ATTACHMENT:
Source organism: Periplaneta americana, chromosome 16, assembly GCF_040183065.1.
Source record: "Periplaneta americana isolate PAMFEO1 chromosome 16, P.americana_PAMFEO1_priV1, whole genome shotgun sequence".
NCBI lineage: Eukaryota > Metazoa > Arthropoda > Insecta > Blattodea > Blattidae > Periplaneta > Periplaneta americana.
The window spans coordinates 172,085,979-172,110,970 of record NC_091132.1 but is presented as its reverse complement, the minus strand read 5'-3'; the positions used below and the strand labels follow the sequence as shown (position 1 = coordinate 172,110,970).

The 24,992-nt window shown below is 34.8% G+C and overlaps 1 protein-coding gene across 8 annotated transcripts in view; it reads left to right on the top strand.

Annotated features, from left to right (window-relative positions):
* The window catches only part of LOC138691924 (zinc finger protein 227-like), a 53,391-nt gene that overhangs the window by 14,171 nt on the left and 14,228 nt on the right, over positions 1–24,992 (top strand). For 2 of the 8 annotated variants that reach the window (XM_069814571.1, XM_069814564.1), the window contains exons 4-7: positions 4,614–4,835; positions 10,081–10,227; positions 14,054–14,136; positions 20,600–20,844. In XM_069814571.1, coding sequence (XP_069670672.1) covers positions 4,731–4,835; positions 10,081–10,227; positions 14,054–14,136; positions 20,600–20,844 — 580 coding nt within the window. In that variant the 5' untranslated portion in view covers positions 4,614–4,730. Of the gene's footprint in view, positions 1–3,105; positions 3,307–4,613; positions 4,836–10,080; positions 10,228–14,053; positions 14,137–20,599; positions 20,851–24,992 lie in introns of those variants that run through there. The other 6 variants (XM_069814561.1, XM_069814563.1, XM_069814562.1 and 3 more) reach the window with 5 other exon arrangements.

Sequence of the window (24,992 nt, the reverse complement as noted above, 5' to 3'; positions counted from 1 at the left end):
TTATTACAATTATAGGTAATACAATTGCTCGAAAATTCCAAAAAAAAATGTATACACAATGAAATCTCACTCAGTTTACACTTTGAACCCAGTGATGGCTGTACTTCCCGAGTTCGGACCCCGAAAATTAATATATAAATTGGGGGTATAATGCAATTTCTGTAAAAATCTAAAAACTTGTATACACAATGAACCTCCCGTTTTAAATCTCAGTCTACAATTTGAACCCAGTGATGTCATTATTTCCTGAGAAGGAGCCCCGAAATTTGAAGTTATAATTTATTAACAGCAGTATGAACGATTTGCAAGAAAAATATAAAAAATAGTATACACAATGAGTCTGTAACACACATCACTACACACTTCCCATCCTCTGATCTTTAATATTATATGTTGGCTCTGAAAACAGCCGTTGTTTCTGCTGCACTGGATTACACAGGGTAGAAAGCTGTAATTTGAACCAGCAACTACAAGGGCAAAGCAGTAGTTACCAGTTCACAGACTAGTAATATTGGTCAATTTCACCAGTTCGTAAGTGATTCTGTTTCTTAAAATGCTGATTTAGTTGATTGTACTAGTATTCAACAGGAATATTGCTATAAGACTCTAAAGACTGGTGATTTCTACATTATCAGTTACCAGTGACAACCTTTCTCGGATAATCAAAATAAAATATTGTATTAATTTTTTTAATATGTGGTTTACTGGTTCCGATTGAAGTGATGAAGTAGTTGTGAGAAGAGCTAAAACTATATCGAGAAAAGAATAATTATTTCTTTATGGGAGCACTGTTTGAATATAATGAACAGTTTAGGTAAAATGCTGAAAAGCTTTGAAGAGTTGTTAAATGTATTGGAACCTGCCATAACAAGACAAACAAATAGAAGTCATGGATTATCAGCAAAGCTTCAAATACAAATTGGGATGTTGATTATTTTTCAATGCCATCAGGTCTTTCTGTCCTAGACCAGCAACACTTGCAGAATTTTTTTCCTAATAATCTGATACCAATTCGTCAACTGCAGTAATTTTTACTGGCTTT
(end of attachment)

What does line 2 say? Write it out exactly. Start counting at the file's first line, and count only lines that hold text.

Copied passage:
Source record: "Periplaneta americana isolate PAMFEO1 chromosome 16, P.americana_PAMFEO1_priV1, whole genome shotgun sequence".